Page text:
Today we have Will Kashis.
Tired of failing at your daily diet? Maybe it’s time to start thinking “weekly.”
So many of today’s diet plans require users to follow a strict diet – forcing them to keep track of calorie consumption daily, and sometimes even hourly.
And if you ever tried dieting, you may agree that the number one reason your diet failed is compliance.
More over, you can also confirm the results of an interesting study, published in the International Journal of Obesity back in 2007.
In this study, 311 overweight women were recruited to follow one of the following popular diet programs: The Atkins Diet, The Zone Diet, the LEARN diet or the Ornish Diet.
To start the study, each woman was given a copy of the popular diet book that she was randomly assigned to follow.
Then, to make sure she was an “expert” on her program before she started dieting, each woman attended a series of 8 classes (each lasting an hour) explaining exactly how to follow her assigned diet.
After the courses were completed the women then set off to follow their assigned diet plan for a total of 1 year.
As result, everybody lost a lot of weight in the first two months, after that the diets tended to even out and by the end of the trial the weight loss was far from impressive – none of the groups averaged more than 10 pounds of weight loss after an entire year of dieting.
But here is the most interesting fact.
Astonishingly only one subject in the entire study followed the diet as directed for the whole 12 months. This means that every other subject was not following her assigned diet properly at some point during the research trial!
The researchers also found that adherence was significantly correlated with 12-month weight change for all three-diet groups. So the better a woman was at following her diet, the more weight she lost.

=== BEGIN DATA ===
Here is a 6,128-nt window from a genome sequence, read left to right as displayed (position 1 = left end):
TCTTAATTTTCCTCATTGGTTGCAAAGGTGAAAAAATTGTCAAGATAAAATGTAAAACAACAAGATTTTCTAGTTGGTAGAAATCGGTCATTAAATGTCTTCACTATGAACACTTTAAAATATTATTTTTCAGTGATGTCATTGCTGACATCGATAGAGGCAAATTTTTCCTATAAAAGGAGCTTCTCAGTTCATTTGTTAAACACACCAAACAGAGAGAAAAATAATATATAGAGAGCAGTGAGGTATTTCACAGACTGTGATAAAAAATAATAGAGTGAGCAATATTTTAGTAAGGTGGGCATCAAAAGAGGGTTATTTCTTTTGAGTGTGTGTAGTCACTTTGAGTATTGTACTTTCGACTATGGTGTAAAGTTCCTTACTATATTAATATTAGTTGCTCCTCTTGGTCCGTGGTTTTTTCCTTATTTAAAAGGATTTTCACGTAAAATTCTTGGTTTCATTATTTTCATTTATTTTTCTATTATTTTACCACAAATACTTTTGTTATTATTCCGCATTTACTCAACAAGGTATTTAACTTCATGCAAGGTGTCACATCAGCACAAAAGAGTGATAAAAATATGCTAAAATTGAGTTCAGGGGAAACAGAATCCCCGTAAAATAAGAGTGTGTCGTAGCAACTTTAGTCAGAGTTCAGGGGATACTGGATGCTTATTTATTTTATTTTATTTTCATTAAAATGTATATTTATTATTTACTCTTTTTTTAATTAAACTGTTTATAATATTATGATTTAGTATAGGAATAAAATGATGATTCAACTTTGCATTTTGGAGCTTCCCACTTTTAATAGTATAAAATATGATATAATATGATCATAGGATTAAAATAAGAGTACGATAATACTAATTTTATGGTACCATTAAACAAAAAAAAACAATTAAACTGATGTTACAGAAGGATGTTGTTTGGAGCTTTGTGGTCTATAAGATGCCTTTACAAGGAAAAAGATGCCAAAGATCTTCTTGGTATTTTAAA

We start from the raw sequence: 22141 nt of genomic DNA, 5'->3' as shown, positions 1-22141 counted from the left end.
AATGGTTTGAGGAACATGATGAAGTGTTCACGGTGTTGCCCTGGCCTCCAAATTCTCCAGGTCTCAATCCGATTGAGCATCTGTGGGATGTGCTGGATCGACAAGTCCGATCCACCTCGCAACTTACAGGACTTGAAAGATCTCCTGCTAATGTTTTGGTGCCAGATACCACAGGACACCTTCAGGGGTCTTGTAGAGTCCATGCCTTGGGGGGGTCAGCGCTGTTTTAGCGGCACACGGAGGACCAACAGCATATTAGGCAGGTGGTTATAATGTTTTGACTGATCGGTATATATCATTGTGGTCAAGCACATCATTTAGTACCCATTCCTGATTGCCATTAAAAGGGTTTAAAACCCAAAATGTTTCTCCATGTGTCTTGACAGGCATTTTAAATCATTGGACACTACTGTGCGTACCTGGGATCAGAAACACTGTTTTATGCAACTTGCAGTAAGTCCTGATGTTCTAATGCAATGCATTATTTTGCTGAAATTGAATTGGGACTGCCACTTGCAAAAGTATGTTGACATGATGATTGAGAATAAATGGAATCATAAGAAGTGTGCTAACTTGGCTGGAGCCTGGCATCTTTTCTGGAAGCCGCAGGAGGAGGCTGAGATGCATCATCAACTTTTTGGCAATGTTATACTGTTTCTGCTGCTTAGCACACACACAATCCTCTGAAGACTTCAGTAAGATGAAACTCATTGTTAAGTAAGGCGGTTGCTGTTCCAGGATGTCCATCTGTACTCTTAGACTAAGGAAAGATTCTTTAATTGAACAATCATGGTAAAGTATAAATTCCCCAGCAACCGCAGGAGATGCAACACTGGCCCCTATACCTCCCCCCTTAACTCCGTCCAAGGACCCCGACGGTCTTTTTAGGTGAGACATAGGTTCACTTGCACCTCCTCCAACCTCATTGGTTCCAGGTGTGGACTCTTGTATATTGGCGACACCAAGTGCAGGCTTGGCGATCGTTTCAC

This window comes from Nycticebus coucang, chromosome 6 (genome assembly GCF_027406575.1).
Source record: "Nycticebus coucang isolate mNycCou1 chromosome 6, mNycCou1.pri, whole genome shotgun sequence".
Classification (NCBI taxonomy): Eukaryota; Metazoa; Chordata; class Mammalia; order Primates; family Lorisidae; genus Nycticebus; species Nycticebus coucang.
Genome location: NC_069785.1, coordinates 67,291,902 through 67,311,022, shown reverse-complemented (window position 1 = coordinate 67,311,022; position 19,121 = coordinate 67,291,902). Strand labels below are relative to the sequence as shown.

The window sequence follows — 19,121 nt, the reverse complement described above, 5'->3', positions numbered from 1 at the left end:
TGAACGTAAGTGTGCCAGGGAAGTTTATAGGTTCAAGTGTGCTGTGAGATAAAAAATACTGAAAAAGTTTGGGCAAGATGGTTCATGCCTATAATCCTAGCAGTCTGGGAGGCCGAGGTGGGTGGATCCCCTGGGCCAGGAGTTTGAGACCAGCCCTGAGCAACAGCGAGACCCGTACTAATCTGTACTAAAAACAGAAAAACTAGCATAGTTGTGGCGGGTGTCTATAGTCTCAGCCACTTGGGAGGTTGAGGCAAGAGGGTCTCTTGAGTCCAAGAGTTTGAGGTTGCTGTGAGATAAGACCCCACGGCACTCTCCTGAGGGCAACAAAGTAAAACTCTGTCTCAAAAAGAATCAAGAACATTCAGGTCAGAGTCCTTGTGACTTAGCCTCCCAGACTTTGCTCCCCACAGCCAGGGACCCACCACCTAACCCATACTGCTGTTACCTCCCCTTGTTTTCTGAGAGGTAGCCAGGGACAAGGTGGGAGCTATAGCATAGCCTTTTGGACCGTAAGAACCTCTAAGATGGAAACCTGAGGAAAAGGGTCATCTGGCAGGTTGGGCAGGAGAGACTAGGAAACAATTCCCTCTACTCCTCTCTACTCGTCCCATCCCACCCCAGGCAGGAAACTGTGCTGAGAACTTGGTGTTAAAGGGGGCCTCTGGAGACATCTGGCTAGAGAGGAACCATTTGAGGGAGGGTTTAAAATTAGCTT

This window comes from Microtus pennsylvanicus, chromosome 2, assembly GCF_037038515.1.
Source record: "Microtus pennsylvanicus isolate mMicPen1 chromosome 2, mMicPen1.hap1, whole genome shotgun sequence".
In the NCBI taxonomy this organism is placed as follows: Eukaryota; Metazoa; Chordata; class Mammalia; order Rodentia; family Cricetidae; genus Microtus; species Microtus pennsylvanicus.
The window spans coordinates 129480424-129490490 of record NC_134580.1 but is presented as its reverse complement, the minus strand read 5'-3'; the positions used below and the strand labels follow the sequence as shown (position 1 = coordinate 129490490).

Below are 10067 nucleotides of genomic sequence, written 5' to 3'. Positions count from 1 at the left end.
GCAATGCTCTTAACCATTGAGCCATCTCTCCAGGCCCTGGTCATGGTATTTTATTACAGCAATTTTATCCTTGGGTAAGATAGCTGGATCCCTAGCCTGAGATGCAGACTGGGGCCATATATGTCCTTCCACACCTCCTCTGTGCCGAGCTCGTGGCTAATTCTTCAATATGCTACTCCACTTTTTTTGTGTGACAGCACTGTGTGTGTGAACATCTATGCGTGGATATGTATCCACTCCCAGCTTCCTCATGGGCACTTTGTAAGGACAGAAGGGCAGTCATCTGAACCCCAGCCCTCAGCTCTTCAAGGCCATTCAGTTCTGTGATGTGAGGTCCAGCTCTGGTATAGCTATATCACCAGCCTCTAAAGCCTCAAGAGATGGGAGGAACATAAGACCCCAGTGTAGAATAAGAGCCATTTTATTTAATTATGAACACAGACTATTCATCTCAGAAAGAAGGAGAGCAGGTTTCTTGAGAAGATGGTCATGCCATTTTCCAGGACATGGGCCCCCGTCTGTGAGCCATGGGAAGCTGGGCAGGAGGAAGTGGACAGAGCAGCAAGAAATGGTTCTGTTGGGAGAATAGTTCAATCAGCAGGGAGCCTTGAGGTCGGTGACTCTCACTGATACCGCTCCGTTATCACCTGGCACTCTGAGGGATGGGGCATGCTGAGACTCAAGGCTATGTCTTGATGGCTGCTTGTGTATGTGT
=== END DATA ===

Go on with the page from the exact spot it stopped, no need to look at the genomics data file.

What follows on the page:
And to give a practical idea on how you can simplify your weight loss, I want to tell you about a little-known Eat Stop Eat method.
The Eat Stop Eat Method
Eat Stop Eat uses a combination of short-term (24-hour) fasting and weight training to teach people how to get fit. The program was developed in 2008 by Brad Pilon, a Canadian research scientist who had worked in the nutritional supplement industry for more than a decade.
A unique aspect to the Eat Stop Eat plan is that it encourages users to count calories week-by-week rather than daily. I believe that this aspect offers a strong psychological advantage over other diet methods. While other diet plans force the user to follow daily – sometimes even hourly – caloric recommendations, thereby adding stress to the dieter’s life, Eat Stop Eat only requires that users reduce their caloric intake over the course of a week.
For example, if you need to consume 2,000 calories per day in order to maintain your body weight, that means you need to eat 250 fewer calories per day, every day, in order to lose a half a pound in one week.
With Eat Stop Eat, however, you are allowed to eat normally six days per week as long as you fast on the seventh day. You will still cut 1,750 calories from your diet, and you’ll still lose half a pound. But you’ll also still be able to enjoy your favorite foods, and you won’t have to count calories every day. The weight loss process becomes much more flexible.
When you’re free to monitor your calories on a weekly basis rather than keeping track of your eating seven days a week, your weight loss efforts become much less stressful. One of Eat Stop Eat’s mottos, in fact, is “Think weekly, because nothing changes in one day.”
Individuals who follow the Eat Stop Eat method usually fast once or twice during the course of a week, and exercise to build muscle mass if necessary. Beginners may fast once a week, while those who are more experienced may do it twice. The very experienced followers may perform workouts during their fasting days.
Before I close, I should clear up a misconception about intermittent fasting. Many people believe that the body slows its metabolism, going into “starvation mode,” during times of fasting.
Brad Pilon says scientific research shows individuals can consume minimal calories for extended periods of time with no change in metabolism.
Recent studies have also shown that the body releases cholesterol during periods of fasting, enabling the body to tap into its fat reserves for energy. Muscle mass is also not decreased during periods of fasting as long as some resistance training is done.
About Author: Will is a freelance writer who writes for health publications and recently launched his site Diets.md